Support Your Child With Disabilities — and Still Qualify for Medicaid
You can qualify for Medicaid long-term care coverage and still set money aside to support your loved ones with disabilities....Read more
[UPDATE: After pressure described below from advocates and lawmakers, the Trump administration released $25 billion to health providers caring for Medicaid patients.]
As the pandemic wreaks its havoc and the economy slides into recession, Medicaid-funded disability service providers are among the hardest hit sectors. And, despite tireless advocacy from disability rights groups and lawmakers, the federal government does not appear to be coming to the rescue.
The Medicaid program is the primary funding source for a wide-range of services specifically directed toward people with disabilities. This money supports both residential and non-residential services, including care management, community based residential facilities, adult family homes, supported living arrangements, day programs and other services that enable people with disabilities to live and work in their local communities.
Due to the COVID-19 pandemic, many providers of such services are facing numerous threats. Some of them have been closed as non-essential, while others are assisting far fewer clients because of lockdowns around the nation.
Medicaid, unlike Medicare, operates as a federal-state partnership, meaning that policy is mostly set at the federal level, but funds are directed to providers through state agencies. Moving forward, as states see reduced revenue flows due to the depressed economy, they are also likely to cut funding for disability service providers to help close budget shortfalls.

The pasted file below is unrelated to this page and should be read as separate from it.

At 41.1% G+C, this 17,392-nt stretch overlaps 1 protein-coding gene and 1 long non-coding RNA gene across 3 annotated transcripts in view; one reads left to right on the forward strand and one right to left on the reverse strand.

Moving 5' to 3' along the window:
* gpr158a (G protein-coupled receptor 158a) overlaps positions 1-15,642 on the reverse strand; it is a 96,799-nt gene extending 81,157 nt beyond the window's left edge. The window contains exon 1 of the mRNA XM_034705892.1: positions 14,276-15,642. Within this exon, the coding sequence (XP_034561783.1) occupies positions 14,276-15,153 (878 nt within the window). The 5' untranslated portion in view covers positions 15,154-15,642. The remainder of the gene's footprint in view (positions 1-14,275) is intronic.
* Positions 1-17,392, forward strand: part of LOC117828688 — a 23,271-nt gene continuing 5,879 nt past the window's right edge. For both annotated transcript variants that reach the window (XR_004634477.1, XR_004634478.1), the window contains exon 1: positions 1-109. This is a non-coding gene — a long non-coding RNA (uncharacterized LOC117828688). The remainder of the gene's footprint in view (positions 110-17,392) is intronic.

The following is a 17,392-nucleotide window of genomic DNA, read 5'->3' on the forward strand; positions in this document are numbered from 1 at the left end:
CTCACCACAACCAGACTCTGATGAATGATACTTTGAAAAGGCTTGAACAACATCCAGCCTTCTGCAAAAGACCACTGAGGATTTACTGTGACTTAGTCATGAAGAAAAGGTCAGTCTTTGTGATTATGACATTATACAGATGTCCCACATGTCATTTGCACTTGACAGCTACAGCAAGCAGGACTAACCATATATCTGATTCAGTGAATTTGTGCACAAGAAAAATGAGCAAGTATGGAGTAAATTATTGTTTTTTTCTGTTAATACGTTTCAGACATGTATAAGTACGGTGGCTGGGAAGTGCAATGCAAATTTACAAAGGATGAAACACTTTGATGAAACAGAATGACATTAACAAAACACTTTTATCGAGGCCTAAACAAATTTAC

Although Congress has earmarked $175 billion for health providers in response to COVID-19, almost none of that money has gone toward Medicaid providers, which constitute by far the largest source of government-funded services for people with disabilities.
In April 2020, the American Network of Community Options and Resources (ANCOR) surveyed 689 disability service providers nationwide. More than two-thirds of providers said they had to close “one or more service lines,” resulting in an average loss of 32 percent in revenue. More than half of the organization surveyed reported they had been forced to increase staff overtime expenses to compensate for a greater need for services resulting from the pandemic.
“It’s staggering,” Gabrielle Sedor, chief operations officer at ANCOR, told Disability Scoop. “What the survey is showing us is that providers really are on the brink and they’re in dire need of fiscal relief.”
On June 3, a bipartisan group of legislators wrote Alex Azar, Secretary of the U.S. Department of Health and Human Services, demanding to know why more funds were not being directed to Medicaid providers.
“HHS has, thus far, relied on methodologies that favor providers that receive a larger share of their payments from Medicare or private insurance,” the letter states. “While HHS has made public statements regarding a commitment to develop a distribution for Medicaid providers who may not have Medicare claims, we have not yet seen public progress on such a commitment.”
“We need significantly more investment if we want to keep our system whole, let alone being able to serve more people,” Chuck Ingoglia, the president and CEO of the National Council for Behavioral Health, told The Hill.
The full ANCOR report can be read here.